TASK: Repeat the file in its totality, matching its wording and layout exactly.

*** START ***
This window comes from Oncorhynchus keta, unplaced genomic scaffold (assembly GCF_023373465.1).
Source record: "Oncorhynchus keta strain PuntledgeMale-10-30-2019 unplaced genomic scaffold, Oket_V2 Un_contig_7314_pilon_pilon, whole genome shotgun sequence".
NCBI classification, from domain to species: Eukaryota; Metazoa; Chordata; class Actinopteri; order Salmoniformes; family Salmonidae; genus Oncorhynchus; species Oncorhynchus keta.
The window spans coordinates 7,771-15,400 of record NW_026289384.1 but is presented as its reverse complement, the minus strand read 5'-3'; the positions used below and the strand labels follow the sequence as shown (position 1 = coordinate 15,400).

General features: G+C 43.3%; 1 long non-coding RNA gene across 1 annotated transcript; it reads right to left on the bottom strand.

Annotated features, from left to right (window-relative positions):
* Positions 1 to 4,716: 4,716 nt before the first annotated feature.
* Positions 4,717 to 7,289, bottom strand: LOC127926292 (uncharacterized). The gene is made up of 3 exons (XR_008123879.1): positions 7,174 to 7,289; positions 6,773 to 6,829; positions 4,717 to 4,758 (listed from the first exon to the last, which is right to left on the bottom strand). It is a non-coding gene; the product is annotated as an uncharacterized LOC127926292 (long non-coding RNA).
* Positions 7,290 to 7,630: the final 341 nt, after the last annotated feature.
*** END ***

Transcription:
This window comes from Oncorhynchus keta, unplaced genomic scaffold (assembly GCF_023373465.1).
Source record: "Oncorhynchus keta strain PuntledgeMale-10-30-2019 unplaced genomic scaffold, Oket_V2 Un_contig_7314_pilon_pilon, whole genome shotgun sequence".
NCBI classification, from domain to species: Eukaryota; Metazoa; Chordata; class Actinopteri; order Salmoniformes; family Salmonidae; genus Oncorhynchus; species Oncorhynchus keta.
The window spans coordinates 7,771-15,400 of record NW_026289384.1 but is presented as its reverse complement, the minus strand read 5'-3'; the positions used below and the strand labels follow the sequence as shown (position 1 = coordinate 15,400).

General features: G+C 43.3%; 1 long non-coding RNA gene across 1 annotated transcript; it reads right to left on the bottom strand.

Annotated features, from left to right (window-relative positions):
* Positions 1 to 4,716: 4,716 nt before the first annotated feature.
* Positions 4,717 to 7,289, bottom strand: LOC127926292 (uncharacterized). The gene is made up of 3 exons (XR_008123879.1): positions 7,174 to 7,289; positions 6,773 to 6,829; positions 4,717 to 4,758 (listed from the first exon to the last, which is right to left on the bottom strand). It is a non-coding gene; the product is annotated as an uncharacterized LOC127926292 (long non-coding RNA).
* Positions 7,290 to 7,630: the final 341 nt, after the last annotated feature.